Childhood obesity is associated with maternal smoking in pregnancy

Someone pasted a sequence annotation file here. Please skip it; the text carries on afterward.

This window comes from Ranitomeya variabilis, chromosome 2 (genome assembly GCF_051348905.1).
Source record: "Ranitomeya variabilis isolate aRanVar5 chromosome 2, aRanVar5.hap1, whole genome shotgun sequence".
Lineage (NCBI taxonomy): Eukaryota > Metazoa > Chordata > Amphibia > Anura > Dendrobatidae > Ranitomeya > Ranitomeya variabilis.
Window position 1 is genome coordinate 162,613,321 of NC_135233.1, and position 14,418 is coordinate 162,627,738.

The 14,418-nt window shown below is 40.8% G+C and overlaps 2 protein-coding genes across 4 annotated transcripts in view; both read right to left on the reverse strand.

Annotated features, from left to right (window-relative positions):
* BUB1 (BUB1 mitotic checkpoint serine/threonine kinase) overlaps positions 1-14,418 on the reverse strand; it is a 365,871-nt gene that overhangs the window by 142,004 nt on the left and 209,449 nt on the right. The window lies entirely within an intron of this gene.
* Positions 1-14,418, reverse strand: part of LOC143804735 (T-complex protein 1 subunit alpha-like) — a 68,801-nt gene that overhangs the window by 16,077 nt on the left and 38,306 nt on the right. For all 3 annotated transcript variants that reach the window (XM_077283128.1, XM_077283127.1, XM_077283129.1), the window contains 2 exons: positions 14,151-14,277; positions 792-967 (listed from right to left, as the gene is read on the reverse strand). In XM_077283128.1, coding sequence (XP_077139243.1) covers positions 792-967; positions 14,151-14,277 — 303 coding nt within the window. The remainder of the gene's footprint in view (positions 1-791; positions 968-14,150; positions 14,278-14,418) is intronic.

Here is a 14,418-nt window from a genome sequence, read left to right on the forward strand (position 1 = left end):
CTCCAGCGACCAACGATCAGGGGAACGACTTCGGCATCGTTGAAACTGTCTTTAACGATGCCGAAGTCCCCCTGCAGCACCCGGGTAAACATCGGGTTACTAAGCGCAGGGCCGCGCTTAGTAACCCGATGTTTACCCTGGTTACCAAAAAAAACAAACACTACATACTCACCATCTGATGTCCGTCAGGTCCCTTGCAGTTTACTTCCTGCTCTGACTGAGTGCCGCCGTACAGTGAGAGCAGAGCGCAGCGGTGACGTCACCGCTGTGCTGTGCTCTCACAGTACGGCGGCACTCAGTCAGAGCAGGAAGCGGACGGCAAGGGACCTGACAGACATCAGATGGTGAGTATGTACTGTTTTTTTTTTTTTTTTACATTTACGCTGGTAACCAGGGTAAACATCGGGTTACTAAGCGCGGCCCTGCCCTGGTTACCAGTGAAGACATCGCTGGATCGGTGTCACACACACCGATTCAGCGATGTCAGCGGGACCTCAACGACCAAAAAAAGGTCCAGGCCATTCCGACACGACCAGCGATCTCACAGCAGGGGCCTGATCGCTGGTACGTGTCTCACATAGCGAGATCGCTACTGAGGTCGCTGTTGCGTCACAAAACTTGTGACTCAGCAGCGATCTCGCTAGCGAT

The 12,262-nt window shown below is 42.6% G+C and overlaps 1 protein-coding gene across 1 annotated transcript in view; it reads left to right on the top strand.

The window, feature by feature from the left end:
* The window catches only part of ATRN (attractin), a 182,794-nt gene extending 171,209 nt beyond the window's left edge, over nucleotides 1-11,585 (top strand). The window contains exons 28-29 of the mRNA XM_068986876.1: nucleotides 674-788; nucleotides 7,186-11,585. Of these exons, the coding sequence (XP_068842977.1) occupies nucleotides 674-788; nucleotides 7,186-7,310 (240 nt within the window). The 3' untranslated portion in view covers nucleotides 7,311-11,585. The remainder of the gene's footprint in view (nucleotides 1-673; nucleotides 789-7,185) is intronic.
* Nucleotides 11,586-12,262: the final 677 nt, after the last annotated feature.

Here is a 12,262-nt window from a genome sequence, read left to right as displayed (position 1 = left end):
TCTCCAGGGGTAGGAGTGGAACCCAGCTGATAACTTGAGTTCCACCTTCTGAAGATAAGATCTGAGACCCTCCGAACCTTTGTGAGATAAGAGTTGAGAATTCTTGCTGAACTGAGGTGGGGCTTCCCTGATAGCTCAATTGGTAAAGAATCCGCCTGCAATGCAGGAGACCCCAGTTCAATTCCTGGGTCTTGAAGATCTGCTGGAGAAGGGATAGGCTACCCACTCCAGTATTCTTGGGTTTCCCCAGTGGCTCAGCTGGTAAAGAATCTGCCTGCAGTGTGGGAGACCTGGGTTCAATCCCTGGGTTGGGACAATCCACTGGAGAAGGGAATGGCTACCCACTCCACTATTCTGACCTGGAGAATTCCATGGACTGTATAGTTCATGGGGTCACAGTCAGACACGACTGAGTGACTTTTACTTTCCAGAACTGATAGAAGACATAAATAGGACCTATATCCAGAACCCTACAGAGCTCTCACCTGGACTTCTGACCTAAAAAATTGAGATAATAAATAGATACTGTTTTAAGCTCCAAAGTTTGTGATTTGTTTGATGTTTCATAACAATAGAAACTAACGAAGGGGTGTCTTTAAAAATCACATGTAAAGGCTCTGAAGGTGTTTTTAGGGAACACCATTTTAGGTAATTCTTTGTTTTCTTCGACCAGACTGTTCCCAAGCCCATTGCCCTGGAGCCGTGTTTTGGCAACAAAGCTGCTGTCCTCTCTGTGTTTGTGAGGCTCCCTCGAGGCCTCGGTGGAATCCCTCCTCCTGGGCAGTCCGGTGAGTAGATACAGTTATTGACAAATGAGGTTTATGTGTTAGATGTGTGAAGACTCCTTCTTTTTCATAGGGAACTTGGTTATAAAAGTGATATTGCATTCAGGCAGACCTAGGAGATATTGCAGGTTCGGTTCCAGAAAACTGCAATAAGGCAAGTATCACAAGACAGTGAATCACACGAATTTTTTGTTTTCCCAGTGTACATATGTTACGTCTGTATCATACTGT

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Overweight and obesity are major public health issues. Childhood obesity often persists throughout adulthood. Recently a higher prevalence of obesity in adults whose mothers smoked during pregnancy was reported. The aim of this study was to assess whether this association is also detectable in pre-school children in a different setting and to identify the critical period for intrauterine exposure to inhaled smoke products in pregnancy. We analysed questionnaire data on early feeding and lifestyle factors of 8,765 German children aged 5.00 to 6.99 years. Obesity was defined as a body mass index >97th percentile. The prevalence estimates for obesity were: mother never smoked 2.8% (95% CI 2.4%–3.2%), smoked after pregnancy only 1.6% (95%CI 0.4%–4.1%), smoked throughout pregnancy 6.2% (95% CI 4.5%–8.3%), smoked before pregnancy, but not throughout 4.5% (95%CI 3.6%–5.7%). These associations could not be explained by confounding due to a number of constitutional, sociodemographic and lifestyle factors. The unadjusted/adjusted odds ratios were: smoked during pregnancy: 2.32 (95% CI 1.63%–3.30%)/1.92 (95% CI 1.29%–2.86%); smoked before, but not throughout pregnancy: 1.67 (95%CI 1.26%–2.22%)/1.74 (95%CI 1.29%–2.34%). Conclusion: the association of maternal smoking in pregnancy and obesity was also detectable in children at school entry. Since smoking after pregnancy was not associated with childhood obesity, intrauterine exposure rather than family lifestyle factors associated with smoking appears to be instrumental. There appears to be a role for early intrauterine exposure.
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